Protesters watch a live feed of a Wisconsin Assembly session as members vote on controversial bargaining rights legislation Feb. 24, 2011. UPI/Brian Kersey | License Photo
MADISON, Wis., Feb. 25 (UPI) -- A controversial bill that would erase most of public unions' collective bargaining rights in Wisconsin was approved Friday in the state's Assembly.
The 51-17 vote came just after 1 a.m., following 61 hours of debate, the Milwaukee Journal Sentinel reported. Twenty-eight lawmakers -- 25 Democrats, two Republicans and one independent -- did not vote on the bill.
Democrats showed their anger at the bill before the final vote, denouncing a move to end debate and questioning whether proper procedure had been followed, the newspaper said. Democrats said they had 15 speakers remaining when debate was cut off.
"Shame! Shame! Shame!" Democrats shouted as Republican lawmakers left the lower chamber.
Republicans offered no comment and some had police protection when they left. Protesters were at the Capitol for more than a week to demonstrate against the bill.
The measure would give the Gov. Scott Walker's administration broad powers to reshape health programs covering low-income Wisconsin residents, and to use borrowing and cuts to employee benefits to plug a $137 million gap in the biennial state budget that ends June 30.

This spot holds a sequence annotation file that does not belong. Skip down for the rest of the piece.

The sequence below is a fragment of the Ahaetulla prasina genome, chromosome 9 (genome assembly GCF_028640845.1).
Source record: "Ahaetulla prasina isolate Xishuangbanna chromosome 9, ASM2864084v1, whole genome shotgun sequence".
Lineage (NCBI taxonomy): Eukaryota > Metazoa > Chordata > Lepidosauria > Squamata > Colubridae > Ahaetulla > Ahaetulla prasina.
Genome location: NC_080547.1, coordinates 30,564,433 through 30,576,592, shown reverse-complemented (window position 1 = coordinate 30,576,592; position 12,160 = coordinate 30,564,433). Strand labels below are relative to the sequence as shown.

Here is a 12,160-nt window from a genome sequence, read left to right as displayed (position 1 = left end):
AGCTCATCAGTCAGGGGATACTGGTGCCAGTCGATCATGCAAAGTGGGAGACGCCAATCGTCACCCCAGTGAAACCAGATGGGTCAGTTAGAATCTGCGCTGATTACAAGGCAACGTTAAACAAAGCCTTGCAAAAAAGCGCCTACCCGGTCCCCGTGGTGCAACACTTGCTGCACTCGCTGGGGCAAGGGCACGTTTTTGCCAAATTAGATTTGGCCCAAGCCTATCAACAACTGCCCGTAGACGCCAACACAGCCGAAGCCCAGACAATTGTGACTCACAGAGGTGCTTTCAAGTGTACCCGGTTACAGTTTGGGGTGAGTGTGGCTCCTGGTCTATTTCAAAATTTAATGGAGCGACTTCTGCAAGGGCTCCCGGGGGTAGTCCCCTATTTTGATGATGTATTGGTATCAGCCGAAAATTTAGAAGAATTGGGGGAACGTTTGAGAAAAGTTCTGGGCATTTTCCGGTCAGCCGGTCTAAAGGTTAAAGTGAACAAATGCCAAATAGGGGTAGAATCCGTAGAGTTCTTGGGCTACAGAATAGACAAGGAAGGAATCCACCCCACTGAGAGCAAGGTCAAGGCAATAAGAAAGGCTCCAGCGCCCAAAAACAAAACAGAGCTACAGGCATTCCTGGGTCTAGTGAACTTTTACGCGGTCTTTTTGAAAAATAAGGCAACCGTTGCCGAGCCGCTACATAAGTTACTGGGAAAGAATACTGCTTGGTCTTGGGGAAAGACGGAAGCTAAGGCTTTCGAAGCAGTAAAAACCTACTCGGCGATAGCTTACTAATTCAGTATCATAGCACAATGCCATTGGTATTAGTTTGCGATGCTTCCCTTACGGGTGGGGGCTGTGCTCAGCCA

Walker and the Republican-led Senate have only a few days to pass the bill and sign it into law before a key refinancing provision would be lost. The refinancing of state debt that would free up $165 million must be completed by early next week or it will fall through and Republicans would have to find other cuts to balance the budget.
Senate Democrats have fled the state to prevent the chamber from acting on the bill.
During a news conference Thursday, Walker said the bill needed to be passed quickly to prevent local governments from enacting labor contracts containing increased health and pension contributions for workers. Failure to enact the legislation could mean up to 12,000 state and local employees being laid off, he said.
"I'd do almost anything to avoid laying people off," Walker said. "We need to avoid those layoffs for the good of the workers, the good of the people."
Lawmakers also approved a rule to allow Capitol police to close the statehouse at 6 p.m., requiring demonstrators inside the building to take their protests outside after normal business hours end, the Wisconsin State Journal in Madison reported. The statehouse now must remain open to the public as long as lawmakers are in session or a public hearing is being conducted. Otherwise it usually closes by 6 p.m.
Demonstrators have been allowed in the building during their marathon protests of Walker's bill.
Walker hasn't indicated whether he will ask Capitol police to enforce the rule. His spokesman, Cullen Werwie, said Thursday the governor hadn't made a final decision.